Stock up on compact fluorescent lighting

Compact fluorescent (CF) bulbs are on sale at Kmart this week. I bought a bunch.

I’ve been gradually replacing the light bulbs in my house with CFs as they burn out. CFs cost enough that I wasn’t comfortable throwing out 30 perfectly good bulbs and buying all CFs in one hit, especially not at 2002 prices.

I’m glad I took that strategy, because today’s CFs are better and they’re cheaper.Here’s the idea with CFs: a 23-watt CF gives off about as much light as a 100-watt traditional incandescent bulb. But it consumes 77 watts less power. So the 23-watt CF will save you, theoretically, about $40 in energy costs over its lifetime. Plus CFs generally last about 7 years in regular use, so you save the cost of replacing bulbs too. So that $6 light bulb could end up saving you almost 50 bucks.

With energy costs escalating, that savings estimate might actually be a bit low. Also, it doesn’t factor in the heat. If you have 15 100-watt bulbs going in your house, it’s like running a space heater in the summer time. Your air conditioner has to make up the difference. So 15 23-watt CFs generate 77% less heat.

The other thing I’ve noticed now that I’m not living alone anymore is that light bulbs burn out a lot more often. Particularly those vanity globe lights in the bathroom. CF vanity globes last almost three times as long, use less power, and they only cost 50 cents more. My bathrooms had 25-watt bulbs in them All I can find are 11-watt CFs, which are roughly equivalent to 40W. So I’ve been using half as many bulbs, leaving burned-out bulbs in place so the fixtures don’t look funny. The light from eight of those CFs might be blinding.

New CFs light up more quickly than the ones I was buying in 2002, and I think they give off more light now too. The equivalence on the package used to be pretty optimistic; an old 23-watt CF didn’t give off quite as much light as a 100-watt bulb. Today’s bulbs seem to give off comparable light, or sometimes even a bit more.

The light from a CF is still noticeably more blue than incandescent light. My mother in law likes it better. I’m not sure if I like it better or not. But I’ve been mixing CFs with traditional bulbs to tone it down, so I still get quite a bit of savings without dealing with weird light.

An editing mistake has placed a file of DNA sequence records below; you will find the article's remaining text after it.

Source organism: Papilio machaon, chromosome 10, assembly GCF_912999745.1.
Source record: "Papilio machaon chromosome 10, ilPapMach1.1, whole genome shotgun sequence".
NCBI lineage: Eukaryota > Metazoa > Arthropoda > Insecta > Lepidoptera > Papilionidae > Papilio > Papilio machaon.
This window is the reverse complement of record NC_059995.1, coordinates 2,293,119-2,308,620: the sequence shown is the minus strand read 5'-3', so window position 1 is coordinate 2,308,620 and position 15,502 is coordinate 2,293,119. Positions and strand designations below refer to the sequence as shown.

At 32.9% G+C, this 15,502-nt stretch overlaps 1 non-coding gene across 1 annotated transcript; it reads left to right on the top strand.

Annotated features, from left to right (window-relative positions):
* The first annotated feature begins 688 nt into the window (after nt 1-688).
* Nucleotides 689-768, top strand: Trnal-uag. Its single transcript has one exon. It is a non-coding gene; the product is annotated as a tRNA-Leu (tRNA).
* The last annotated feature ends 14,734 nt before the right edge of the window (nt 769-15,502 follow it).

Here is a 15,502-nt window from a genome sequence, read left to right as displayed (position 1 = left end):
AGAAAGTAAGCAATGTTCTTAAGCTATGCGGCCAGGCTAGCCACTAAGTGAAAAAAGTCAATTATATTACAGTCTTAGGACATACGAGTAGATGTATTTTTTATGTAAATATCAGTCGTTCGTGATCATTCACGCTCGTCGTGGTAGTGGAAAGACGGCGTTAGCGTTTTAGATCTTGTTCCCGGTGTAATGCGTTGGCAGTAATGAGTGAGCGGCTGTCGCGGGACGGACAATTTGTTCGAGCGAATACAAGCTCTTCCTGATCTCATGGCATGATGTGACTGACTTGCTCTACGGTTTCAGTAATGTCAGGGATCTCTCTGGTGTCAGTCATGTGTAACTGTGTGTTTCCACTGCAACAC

And while that 7-year lifespan claim may seem optimistic, I can say this: I’ve been buying CFs for 3 1/2 years now, and I haven’t had to replace one yet. Last year, during those lean times when money was short and I couldn’t really think about the long term, I was buying regular light bulbs again, and some of those have burned out already.

The biggest problem with them is that the dimmer switches in a couple of the rooms make CFs sing. I need to take the dimmer switches out and replace them with regular light switches if I want to use CFs in those rooms.

CFs aren’t the future: I believe the future is LED light bulbs. You can’t buy those at your local Kmart just yet. But white LEDs aren’t cheap enough yet that I would consider them practical. A 2.5W LED bulb gives out comparable light to a 40W incandescent and has a life expectancy of about 17 years, but it costs $30. The equivalent of 60 watts costs about $60. For $10, I’d consider the 2.5W for some applications, but not for $30.

Maybe the technology will be ready when my CFs start burning out. I hope so.

One thought on “Stock up on compact fluorescent lighting

  • April 6, 2006 at 8:13 am

    I find CF bulbs a lot more palatable now that they come in "warm light" versions that aren’t so blue-ish looking. Basically, a warm light CF is any bulb with a color temp of 3000 degrees Kelvin or below. e.g. the Philips Warm White bulbs have a color temp of 2700K and the light looks a lot more like a std incandescent than older CFs do.

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